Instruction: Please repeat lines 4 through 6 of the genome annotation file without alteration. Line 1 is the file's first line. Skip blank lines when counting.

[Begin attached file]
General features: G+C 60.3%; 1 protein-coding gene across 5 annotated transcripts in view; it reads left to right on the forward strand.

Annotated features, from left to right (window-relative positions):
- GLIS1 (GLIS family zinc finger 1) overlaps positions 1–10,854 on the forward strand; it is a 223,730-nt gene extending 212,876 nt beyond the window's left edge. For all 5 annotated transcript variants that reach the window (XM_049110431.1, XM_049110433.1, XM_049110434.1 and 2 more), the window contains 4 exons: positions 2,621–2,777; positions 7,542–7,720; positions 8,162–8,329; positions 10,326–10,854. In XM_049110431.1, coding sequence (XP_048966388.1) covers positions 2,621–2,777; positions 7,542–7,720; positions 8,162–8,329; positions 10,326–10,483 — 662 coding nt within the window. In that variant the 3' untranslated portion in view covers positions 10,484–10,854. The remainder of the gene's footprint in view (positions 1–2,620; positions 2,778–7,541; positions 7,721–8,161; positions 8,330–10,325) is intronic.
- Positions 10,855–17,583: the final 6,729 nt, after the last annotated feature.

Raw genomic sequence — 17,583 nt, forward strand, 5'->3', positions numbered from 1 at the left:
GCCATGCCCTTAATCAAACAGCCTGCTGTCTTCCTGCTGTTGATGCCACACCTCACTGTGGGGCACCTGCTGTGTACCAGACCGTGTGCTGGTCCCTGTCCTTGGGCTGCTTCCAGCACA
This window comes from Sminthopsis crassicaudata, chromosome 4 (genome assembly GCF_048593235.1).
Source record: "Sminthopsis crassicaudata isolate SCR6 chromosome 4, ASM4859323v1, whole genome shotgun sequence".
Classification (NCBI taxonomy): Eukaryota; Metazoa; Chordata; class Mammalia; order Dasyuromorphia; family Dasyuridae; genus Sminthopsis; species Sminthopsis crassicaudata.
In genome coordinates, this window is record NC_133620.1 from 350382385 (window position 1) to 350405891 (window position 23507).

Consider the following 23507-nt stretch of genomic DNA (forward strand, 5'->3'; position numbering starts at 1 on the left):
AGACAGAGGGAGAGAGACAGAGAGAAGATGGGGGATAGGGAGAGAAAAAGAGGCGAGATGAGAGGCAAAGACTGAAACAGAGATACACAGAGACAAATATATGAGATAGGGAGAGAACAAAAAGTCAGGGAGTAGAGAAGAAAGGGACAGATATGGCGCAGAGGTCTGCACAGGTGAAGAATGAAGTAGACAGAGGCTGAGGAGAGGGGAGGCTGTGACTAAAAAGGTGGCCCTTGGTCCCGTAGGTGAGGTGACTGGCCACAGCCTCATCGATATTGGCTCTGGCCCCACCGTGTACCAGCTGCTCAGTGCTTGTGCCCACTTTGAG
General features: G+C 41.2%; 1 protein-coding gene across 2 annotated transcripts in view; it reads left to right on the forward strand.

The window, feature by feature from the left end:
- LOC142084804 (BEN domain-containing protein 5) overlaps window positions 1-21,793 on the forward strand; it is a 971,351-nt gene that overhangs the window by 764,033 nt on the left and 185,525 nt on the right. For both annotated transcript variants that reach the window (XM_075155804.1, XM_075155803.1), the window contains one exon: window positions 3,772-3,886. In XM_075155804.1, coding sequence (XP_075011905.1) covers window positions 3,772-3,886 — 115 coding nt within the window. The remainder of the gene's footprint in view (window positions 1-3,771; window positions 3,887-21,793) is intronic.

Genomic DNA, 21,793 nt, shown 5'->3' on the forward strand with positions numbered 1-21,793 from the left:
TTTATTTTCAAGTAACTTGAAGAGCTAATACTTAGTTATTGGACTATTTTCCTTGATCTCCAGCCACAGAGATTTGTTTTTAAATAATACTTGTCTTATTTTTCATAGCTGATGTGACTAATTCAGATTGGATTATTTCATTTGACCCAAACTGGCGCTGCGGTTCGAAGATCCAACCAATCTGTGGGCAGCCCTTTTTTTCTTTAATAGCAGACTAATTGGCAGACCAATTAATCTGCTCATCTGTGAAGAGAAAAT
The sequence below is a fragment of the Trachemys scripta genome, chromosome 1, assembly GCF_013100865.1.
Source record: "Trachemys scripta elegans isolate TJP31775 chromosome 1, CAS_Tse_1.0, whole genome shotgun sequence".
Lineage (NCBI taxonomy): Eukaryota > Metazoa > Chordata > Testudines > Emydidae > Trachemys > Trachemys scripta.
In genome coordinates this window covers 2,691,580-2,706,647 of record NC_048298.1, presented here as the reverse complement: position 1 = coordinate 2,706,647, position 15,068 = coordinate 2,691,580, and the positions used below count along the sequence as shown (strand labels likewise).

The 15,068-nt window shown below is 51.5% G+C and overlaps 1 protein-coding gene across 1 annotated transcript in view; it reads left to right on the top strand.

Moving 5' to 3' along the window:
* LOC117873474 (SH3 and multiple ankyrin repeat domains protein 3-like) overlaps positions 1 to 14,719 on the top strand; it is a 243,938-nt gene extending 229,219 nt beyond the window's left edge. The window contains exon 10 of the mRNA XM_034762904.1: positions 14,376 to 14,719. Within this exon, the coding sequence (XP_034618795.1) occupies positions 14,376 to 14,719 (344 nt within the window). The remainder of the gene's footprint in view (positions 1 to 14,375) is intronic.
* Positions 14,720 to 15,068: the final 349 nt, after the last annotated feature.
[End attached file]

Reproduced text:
- Positions 10,855–17,583: the final 6,729 nt, after the last annotated feature.

Raw genomic sequence — 17,583 nt, forward strand, 5'->3', positions numbered from 1 at the left:
GCCATGCCCTTAATCAAACAGCCTGCTGTCTTCCTGCTGTTGATGCCACACCTCACTGTGGGGCACCTGCTGTGTACCAGACCGTGTGCTGGTCCCTGTCCTTGGGCTGCTTCCAGCACA